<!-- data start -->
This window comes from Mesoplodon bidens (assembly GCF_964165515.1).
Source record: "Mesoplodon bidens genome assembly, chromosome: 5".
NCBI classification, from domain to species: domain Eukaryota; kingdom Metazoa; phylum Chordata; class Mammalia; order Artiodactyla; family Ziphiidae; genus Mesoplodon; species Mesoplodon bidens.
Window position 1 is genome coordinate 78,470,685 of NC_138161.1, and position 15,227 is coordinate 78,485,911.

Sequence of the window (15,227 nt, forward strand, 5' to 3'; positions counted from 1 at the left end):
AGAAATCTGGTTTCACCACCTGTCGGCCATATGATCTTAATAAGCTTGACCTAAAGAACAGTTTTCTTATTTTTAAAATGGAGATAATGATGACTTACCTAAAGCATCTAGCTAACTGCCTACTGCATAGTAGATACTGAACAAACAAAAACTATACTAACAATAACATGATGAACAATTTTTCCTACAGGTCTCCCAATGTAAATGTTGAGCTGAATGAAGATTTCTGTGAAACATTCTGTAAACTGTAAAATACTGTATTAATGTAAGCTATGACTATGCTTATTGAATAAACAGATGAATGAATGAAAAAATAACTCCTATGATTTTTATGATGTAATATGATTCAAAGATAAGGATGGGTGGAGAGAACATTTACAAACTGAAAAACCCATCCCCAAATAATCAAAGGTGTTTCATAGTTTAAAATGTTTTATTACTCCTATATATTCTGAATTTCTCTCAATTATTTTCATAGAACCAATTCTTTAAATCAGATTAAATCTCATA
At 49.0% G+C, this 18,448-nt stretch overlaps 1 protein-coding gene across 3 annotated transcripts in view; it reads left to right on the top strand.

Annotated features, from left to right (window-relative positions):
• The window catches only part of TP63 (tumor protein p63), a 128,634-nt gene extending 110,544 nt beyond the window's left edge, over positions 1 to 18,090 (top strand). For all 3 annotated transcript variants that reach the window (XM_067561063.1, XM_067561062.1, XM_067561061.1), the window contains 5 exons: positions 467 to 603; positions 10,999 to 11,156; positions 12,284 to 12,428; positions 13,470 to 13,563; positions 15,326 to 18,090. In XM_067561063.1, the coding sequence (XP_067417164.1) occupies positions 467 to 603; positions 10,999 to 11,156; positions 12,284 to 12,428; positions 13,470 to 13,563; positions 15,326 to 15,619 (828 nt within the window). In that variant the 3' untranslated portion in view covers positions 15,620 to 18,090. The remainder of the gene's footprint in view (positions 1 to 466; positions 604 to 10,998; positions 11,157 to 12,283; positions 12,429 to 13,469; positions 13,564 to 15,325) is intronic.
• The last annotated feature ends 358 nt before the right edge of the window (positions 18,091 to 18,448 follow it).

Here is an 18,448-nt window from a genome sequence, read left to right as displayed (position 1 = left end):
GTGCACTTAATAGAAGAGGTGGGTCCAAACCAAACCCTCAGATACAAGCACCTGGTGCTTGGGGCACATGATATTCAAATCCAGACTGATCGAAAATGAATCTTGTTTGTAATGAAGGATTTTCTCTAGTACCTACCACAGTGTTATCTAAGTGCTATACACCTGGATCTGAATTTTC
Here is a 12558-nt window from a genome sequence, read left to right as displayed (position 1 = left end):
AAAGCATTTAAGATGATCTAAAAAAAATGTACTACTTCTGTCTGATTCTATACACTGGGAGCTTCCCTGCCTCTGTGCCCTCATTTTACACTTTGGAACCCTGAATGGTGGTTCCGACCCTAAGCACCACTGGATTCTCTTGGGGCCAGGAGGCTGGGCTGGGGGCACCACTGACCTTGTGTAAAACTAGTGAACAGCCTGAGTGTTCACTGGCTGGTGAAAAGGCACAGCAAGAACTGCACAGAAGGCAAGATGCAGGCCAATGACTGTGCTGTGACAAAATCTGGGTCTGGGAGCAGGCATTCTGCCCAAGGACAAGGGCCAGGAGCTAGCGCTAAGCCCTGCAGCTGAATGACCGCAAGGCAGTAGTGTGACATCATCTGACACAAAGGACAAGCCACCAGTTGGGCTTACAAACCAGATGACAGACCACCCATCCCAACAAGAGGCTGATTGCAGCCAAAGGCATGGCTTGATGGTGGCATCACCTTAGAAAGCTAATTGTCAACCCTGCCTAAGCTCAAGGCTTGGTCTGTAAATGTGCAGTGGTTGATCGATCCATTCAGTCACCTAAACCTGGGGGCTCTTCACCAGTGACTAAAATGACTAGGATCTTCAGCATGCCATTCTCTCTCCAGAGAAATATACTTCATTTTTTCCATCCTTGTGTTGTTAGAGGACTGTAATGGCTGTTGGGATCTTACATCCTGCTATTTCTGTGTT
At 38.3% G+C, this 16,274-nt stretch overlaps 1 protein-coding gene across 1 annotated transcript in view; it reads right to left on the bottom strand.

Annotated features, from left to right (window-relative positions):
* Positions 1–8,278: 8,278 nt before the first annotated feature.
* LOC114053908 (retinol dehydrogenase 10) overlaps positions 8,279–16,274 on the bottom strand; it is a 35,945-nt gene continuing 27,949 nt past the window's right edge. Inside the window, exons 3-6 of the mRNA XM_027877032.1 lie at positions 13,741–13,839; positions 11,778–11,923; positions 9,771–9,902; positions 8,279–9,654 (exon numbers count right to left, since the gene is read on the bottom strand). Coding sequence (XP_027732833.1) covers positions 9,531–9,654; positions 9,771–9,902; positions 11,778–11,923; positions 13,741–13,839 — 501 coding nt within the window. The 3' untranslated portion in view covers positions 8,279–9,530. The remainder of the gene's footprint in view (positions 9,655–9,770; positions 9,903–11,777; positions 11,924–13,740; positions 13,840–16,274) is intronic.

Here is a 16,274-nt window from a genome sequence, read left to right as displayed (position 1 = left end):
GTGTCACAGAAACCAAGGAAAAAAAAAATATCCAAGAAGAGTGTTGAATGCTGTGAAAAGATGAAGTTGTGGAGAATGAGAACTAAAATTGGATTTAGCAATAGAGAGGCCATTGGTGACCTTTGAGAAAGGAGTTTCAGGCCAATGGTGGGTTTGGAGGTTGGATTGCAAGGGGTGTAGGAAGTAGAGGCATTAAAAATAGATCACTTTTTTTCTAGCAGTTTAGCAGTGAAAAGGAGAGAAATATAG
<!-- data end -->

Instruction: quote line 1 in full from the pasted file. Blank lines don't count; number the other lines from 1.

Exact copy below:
This window comes from Mesoplodon bidens (assembly GCF_964165515.1).